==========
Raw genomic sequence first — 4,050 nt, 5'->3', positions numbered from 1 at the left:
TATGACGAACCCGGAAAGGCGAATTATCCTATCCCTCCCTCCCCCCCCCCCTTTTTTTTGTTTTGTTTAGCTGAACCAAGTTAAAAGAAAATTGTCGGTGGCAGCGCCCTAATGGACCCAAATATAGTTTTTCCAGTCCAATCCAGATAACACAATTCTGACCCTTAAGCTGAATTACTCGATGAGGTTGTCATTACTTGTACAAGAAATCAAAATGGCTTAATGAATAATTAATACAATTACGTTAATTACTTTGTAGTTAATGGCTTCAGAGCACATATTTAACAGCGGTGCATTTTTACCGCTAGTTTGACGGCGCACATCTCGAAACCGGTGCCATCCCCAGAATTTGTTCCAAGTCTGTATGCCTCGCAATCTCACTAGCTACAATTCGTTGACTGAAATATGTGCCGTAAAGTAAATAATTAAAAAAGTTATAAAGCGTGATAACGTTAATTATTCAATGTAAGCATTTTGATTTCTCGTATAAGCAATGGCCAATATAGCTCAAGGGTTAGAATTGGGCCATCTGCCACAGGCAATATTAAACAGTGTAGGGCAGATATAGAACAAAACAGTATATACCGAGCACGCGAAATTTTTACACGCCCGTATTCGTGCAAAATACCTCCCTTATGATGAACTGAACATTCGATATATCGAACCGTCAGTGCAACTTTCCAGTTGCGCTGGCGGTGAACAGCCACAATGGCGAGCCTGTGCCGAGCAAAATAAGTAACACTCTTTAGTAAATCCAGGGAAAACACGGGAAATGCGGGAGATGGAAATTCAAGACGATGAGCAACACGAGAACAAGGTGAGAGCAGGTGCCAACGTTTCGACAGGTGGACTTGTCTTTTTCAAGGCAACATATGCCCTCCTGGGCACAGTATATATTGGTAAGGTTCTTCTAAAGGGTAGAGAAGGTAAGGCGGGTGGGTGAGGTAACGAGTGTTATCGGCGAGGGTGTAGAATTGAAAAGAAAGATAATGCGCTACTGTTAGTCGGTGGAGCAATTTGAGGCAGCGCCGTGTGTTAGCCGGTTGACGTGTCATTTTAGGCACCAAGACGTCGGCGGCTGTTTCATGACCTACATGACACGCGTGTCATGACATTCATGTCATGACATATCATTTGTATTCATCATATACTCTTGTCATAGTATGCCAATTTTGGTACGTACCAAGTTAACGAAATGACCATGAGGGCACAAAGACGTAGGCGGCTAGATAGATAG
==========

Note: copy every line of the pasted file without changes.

Raw genomic sequence first — 4,050 nt, 5'->3', positions numbered from 1 at the left:
TATGACGAACCCGGAAAGGCGAATTATCCTATCCCTCCCTCCCCCCCCCCCTTTTTTTTGTTTTGTTTAGCTGAACCAAGTTAAAAGAAAATTGTCGGTGGCAGCGCCCTAATGGACCCAAATATAGTTTTTCCAGTCCAATCCAGATAACACAATTCTGACCCTTAAGCTGAATTACTCGATGAGGTTGTCATTACTTGTACAAGAAATCAAAATGGCTTAATGAATAATTAATACAATTACGTTAATTACTTTGTAGTTAATGGCTTCAGAGCACATATTTAACAGCGGTGCATTTTTACCGCTAGTTTGACGGCGCACATCTCGAAACCGGTGCCATCCCCAGAATTTGTTCCAAGTCTGTATGCCTCGCAATCTCACTAGCTACAATTCGTTGACTGAAATATGTGCCGTAAAGTAAATAATTAAAAAAGTTATAAAGCGTGATAACGTTAATTATTCAATGTAAGCATTTTGATTTCTCGTATAAGCAATGGCCAATATAGCTCAAGGGTTAGAATTGGGCCATCTGCCACAGGCAATATTAAACAGTGTAGGGCAGATATAGAACAAAACAGTATATACCGAGCACGCGAAATTTTTACACGCCCGTATTCGTGCAAAATACCTCCCTTATGATGAACTGAACATTCGATATATCGAACCGTCAGTGCAACTTTCCAGTTGCGCTGGCGGTGAACAGCCACAATGGCGAGCCTGTGCCGAGCAAAATAAGTAACACTCTTTAGTAAATCCAGGGAAAACACGGGAAATGCGGGAGATGGAAATTCAAGACGATGAGCAACACGAGAACAAGGTGAGAGCAGGTGCCAACGTTTCGACAGGTGGACTTGTCTTTTTCAAGGCAACATATGCCCTCCTGGGCACAGTATATATTGGTAAGGTTCTTCTAAAGGGTAGAGAAGGTAAGGCGGGTGGGTGAGGTAACGAGTGTTATCGGCGAGGGTGTAGAATTGAAAAGAAAGATAATGCGCTACTGTTAGTCGGTGGAGCAATTTGAGGCAGCGCCGTGTGTTAGCCGGTTGACGTGTCATTTTAGGCACCAAGACGTCGGCGGCTGTTTCATGACCTACATGACACGCGTGTCATGACATTCATGTCATGACATATCATTTGTATTCATCATATACTCTTGTCATAGTATGCCAATTTTGGTACGTACCAAGTTAACGAAATGACCATGAGGGCACAAAGACGTAGGCGGCTAGATAGATAG